#We are arrested at Arcola Theatre: A truthful adaptation of a story that brings liberal democracy to our scrutiny
Who decides what’s worth knowing? To what limit can our leaders’ crimes be passed off as “state secrets”? We Are Arrested is not a play for comfortable, empty-headed viewing. It is packed with questions most of us think we know the answers to. Questions like these have intuitive answers in a civilised democracy.
Surely we all agree that the nature of truth is in no government’s remit? Surely the public can be trusted to discern good information from bad? Surely, we do not elect criminals.
Can Dündar is a journalist with a passion for forthright debate about society’s basic principles. Writing in The Guardian in 2015, Dundar asks ‘When the stamp of “state secret” has turned into a veil concealing the dirty dealings of administrations, is it not the duty of a journalist to tear it away? Who determines what is in the best interests of the society?’ For Dündar, the answers were very plain. He was arrested and placed in solitary confinement for exposing covert arms deals by the Turkish intelligence service. From there he produced his memoirs, a colourful account of his experiences titled We Are Arrested.
Pippa Hill and Sophie Ivatts’ stage adaptation of the same name brings this strident story of repression and indignation to The Arcola, with the artful help of the Royal Shakespeare Company, they create a play that knuckles down to talk turkey on the state of liberal democracy and press freedom.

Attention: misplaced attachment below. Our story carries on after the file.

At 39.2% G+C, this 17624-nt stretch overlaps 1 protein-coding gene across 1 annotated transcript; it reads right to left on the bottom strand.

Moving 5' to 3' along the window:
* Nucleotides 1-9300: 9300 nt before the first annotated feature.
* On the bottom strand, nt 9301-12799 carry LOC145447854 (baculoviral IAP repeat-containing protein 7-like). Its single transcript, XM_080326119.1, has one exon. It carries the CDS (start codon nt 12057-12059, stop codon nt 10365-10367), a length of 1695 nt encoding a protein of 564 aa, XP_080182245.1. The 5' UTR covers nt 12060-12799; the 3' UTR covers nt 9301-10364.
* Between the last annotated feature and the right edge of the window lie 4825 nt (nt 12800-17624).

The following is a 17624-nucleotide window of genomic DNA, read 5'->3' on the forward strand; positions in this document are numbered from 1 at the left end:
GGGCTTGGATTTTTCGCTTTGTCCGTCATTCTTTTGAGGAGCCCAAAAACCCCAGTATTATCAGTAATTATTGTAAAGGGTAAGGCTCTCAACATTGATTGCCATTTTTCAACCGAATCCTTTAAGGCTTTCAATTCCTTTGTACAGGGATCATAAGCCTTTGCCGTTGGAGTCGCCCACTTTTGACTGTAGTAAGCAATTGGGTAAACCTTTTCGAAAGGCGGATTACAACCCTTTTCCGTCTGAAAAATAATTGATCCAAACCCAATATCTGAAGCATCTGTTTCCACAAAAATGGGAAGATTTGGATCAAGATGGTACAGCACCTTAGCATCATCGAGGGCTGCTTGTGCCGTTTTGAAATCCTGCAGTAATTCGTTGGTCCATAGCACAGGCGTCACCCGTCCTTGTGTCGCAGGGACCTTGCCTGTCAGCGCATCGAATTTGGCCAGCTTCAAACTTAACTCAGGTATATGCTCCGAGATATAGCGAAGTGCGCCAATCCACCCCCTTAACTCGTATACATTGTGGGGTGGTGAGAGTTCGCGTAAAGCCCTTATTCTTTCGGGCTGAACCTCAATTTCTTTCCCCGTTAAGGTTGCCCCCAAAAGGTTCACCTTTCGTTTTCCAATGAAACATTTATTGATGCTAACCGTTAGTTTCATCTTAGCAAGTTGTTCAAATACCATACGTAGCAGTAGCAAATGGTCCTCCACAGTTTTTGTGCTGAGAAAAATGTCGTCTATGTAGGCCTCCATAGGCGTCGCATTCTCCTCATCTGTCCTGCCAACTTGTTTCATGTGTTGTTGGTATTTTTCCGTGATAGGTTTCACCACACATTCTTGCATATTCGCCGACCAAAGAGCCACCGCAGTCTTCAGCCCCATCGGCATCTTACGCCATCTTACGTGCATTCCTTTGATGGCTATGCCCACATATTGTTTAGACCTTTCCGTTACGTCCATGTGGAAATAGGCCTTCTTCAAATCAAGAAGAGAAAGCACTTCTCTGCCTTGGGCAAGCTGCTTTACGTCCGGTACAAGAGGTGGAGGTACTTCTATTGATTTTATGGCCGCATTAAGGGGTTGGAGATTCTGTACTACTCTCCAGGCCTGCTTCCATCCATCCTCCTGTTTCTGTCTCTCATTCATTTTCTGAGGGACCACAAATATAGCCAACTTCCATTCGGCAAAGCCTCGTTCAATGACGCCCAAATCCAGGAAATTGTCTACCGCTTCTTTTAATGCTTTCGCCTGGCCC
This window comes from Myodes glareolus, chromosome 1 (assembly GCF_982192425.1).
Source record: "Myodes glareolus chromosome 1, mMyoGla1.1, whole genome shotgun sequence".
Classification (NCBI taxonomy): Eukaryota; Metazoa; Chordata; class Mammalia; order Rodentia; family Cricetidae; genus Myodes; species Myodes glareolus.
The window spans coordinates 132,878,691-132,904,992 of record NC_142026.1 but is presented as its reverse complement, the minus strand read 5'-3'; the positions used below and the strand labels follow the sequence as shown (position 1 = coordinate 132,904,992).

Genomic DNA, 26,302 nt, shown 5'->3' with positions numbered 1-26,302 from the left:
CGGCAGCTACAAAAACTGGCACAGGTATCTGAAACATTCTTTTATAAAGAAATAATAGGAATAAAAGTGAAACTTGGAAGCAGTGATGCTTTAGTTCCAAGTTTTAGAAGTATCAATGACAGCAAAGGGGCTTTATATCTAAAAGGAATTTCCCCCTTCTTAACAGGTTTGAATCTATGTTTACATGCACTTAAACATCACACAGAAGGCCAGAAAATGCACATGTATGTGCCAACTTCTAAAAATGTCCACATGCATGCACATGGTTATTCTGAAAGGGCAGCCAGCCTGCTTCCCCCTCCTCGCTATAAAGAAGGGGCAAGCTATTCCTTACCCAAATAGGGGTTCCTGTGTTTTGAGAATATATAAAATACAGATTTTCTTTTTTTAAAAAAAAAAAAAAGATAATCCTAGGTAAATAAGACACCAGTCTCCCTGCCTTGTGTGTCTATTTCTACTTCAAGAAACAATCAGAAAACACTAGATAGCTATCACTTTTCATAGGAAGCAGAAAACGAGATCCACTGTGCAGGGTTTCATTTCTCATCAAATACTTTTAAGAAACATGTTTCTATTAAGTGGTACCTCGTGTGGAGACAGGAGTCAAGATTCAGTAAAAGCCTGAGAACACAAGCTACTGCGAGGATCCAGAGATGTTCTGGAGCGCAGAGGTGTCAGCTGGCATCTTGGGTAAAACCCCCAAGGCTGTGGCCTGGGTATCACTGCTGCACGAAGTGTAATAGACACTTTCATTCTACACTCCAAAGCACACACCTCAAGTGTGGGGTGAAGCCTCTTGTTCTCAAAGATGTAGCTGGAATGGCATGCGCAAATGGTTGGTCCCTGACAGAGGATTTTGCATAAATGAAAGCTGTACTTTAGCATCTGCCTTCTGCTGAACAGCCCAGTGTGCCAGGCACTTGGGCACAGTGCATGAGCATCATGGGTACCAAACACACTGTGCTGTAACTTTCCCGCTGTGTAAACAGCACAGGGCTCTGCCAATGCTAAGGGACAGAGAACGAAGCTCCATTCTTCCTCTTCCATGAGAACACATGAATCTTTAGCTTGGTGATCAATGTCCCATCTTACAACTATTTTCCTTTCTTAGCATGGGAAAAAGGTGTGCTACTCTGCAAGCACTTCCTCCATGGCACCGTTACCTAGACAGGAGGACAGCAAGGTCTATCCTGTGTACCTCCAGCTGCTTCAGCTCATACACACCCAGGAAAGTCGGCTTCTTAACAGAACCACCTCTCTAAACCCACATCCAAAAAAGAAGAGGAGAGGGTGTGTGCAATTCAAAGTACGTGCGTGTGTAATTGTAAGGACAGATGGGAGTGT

The play should be praised for managing to be witty while handling this shadowy subject, but it should not go unnoted that a fair slice of the play’s humour felt forced, like a floundering optimist trying to light a football pitch with a zippo. But its more subtle employment of humour worked charms and held the light up to the absurdity of the system persecuting those who dare to write: Who introduced you to crime? / My mother. You see, when I was a baby, she read me books and that way she prepared me for crime.
The text runs fluidly and the story falls together neatly. Peter Hamilton Dyer (Dündar) is an actor whose hands you feel safe in. He seems to be able to work with the slightest distraction in the auditorium and cast out the boundaries of the play’s world beyond the stage. His firm grasp on the narrative made for a seamless journey.
For its short run time, bizarre humour and rather gingerly multiroled characters, We Are Arrested received a predictable standing ovation. It holds up a clenched fist of solidarity to tellers of truth and (if only for 75 minutes) displaced some of that looming cultural pessimism we all seem to feel about this notion of ‘the truth’ nowadays. Truthfully executed, most of the integral performances were honestly borne. Cleverly written and valiantly principled, We Are Arrested is a story we are civically obliged to pay attention to.
#We are Arrested runs from the 13th November to 7th December at the Arcola Theatre.
You can buy your you tickets here.
Photo Credit: Ellie Merridale © RSC